Monday, November 29, 2021

5 Lessons From Getting COVID With OCD and Anxiety

After my fully-vaccinated husband got COVID in July and I didn't, I honestly thought I might never get the virus.  

My irrelevant negative rapid test. 
PCR came back positive.
However, as we've learned, COVID is full of surprises.  After learning of a potential exposure prior to Thanksgiving, I decided to get a PCR test to be safe even though I had no symptoms.  The email came just over 2 days later: Positive.

Tuesday was my only real day of symptoms: mild congestion and sneezes.   These also may have been due to the booster shot I received that Monday or dust from my office move... we will never know.  Since then, other than some random sneezes, my COVID has been invisible.  My anxiety and OCD, on the other hand, are here as usual if not exacerbated by this whole situation.  Here are five lessons that I've learned from this experience of processing a COVID diagnosis as someone with OCD and anxiety:

Lesson #1:  COVID Triggers OCD Differently in Different People

I've always been someone who has OCD worries about getting other people sick more than someone who has OCD worries about getting sick myself.  Have I considered the possibility that I could end up with bad health outcomes from this diagnosis?  Sure.  But I worry more about people who may have been exposed to me before I knew. There is so much fear surrounding COVID, and your OCD can take that fear in different directions depending on your unique themes. For people who incessantly worry about their own health, the worries could easily go in that direction instead.  People can also worry about how a diagnosis will disrupt their lives more than any health issue (How would I handle it with work?  Will I have to miss a trip/wedding?)  There isn't a one-size-fits-all way to worry about this. OCD can be creative!

Lesson #2:  OCD therapy can in some ways prepares you for calmer COVID risk analysis.

People with OCD and anxiety can often struggle with appropriate risk analysis.  Like I will turn off one electric power strip in my room before I leave the house on the extremely off-chance it would somehow overheat, catch fire and burn it down.  I am perfectly aware that's extremely unlikely to happen outside of a Final Destination movie, and there are other things I probably should worry about that I don't.  In therapy, I learned the technique of talking myself through some major fears to see that they weren't really as rational or likely as the panic originally lead me to feel.  This has been a helpful skill with COVID in many ways when trying not to spiral.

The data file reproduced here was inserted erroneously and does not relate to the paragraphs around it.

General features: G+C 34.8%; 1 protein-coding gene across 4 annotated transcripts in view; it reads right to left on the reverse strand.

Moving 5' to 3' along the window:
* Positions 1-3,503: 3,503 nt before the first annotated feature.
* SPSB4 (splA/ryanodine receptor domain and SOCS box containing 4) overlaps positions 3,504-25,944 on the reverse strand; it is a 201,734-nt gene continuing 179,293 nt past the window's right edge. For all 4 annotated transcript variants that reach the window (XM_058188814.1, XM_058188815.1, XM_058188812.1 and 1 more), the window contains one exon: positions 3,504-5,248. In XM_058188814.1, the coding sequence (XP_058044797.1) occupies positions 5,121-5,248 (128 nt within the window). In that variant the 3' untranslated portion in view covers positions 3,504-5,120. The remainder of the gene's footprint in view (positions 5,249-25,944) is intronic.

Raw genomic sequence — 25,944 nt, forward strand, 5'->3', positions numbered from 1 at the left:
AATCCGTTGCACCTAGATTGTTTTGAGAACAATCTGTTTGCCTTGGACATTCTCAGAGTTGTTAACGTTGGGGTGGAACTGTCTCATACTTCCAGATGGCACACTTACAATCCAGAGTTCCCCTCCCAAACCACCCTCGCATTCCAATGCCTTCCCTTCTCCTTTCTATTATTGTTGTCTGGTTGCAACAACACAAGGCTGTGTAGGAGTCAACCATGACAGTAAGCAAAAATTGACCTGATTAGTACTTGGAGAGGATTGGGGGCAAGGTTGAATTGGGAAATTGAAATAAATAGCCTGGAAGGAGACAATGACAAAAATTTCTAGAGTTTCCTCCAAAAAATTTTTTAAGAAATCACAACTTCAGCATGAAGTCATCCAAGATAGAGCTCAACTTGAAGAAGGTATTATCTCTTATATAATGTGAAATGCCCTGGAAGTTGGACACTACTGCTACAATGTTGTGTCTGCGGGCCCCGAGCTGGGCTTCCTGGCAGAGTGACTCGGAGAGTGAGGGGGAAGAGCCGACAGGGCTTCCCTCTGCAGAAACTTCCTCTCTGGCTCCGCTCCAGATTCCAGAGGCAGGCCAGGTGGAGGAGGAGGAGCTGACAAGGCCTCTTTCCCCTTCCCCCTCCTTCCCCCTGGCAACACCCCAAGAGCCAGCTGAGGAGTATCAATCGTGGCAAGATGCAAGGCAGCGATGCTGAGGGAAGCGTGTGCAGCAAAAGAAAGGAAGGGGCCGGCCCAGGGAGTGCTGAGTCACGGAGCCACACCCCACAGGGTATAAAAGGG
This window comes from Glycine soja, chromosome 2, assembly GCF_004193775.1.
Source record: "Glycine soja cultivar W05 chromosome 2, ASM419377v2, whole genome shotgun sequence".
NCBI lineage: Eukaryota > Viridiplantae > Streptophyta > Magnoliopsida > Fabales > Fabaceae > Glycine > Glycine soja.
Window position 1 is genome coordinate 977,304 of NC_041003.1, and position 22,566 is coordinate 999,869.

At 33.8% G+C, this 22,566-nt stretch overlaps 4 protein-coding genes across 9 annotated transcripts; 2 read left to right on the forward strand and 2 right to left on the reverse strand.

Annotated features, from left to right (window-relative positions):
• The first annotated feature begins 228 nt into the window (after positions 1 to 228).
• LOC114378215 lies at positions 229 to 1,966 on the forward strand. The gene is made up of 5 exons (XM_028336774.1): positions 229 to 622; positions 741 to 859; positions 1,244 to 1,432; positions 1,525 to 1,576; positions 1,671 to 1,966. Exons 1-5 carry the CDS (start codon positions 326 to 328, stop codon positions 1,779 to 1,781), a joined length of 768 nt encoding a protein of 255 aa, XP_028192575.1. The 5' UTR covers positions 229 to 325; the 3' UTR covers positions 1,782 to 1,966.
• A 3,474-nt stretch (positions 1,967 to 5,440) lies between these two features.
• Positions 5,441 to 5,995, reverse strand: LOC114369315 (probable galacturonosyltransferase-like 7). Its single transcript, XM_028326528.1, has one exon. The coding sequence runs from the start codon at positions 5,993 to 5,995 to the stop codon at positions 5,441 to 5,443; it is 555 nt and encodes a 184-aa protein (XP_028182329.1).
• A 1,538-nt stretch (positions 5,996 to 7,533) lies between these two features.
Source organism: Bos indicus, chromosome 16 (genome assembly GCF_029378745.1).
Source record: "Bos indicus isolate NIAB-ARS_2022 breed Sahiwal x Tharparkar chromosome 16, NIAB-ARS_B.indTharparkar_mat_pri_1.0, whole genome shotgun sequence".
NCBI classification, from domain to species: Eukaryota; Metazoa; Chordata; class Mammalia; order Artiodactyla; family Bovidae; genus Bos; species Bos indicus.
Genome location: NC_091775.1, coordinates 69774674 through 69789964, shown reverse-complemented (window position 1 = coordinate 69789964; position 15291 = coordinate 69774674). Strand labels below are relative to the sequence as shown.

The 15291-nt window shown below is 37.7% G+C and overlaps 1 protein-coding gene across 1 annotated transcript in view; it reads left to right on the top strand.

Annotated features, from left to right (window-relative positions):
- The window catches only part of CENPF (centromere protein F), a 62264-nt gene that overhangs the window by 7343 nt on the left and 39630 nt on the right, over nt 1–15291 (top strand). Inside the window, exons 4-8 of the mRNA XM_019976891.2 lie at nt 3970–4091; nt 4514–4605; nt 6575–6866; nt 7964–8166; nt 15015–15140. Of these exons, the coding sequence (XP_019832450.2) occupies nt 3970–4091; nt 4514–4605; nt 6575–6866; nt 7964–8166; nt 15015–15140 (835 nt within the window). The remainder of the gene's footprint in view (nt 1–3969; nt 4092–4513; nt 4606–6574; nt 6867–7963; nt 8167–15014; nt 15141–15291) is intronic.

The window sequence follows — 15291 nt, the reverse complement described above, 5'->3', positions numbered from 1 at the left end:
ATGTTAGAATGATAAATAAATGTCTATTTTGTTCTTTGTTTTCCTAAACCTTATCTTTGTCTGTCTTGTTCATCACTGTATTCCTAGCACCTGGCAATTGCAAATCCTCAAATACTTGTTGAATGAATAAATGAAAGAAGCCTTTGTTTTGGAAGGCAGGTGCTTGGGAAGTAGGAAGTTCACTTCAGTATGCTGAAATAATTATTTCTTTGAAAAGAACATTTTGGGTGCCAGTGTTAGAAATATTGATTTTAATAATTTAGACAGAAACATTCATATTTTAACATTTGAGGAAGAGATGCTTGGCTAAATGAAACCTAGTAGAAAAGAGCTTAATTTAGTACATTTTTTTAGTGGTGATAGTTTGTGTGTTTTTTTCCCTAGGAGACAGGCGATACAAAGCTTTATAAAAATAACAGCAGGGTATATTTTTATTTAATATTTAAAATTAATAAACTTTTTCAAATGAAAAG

For example, I have have a coworker who is particularly high risk, and it would be easy with my brain to panic that I was going to give him COVID and he could get really sick or even die.  However, thinking the risk through logically helps me realize that isn't a likely outcome (Examples of reasons not to expect the worst: Not everyone who is exposed gets it; Even people who live in the same house don't all get it; We are both double-vaccinated; As soon as I learned I was exposed, I masked up in the office; I hadn't been around him that much in the past week before my positive test; Even in at risk populations, not everyone with COVID gets extremely ill.)  Unfortunately, terrible outcomes have occurred with COVID, and we can't just throw caution to the wind, but for sanity it is important not to constantly jump to the worst case scenario. 

Lesson #3:  Coronavirus subreddits are like anxiety heroin.

Oh my gosh what a dangerous world Reddit can be if you have anxiety and it's hungry for doom to feed on.  Literally at any time of day, I can go on Reddit and go to r/Coronavirus and see articles about how we are all going down.  My anxiety is always looking for something to latch on to, and what better place could there be? Between the clickbait titles and the fatalist comment section, you can always find some information to confirm your worst nightmares have a chance of coming true.  Advice to myself and others like me: Stop checking this before bed. 

Lesson #4:  Following COVID guidelines can be a privilege.

My heart goes out to anyone with anxiety whose employer is writing their own rules.  I am very fortunate to have an employer who is letting me follow the guidelines set by the CDC and Ohio Department of Health, and also lucky that my husband can work remotely while he is in the window of concern, but I know that many other people are at the whims of their employer's policies right now.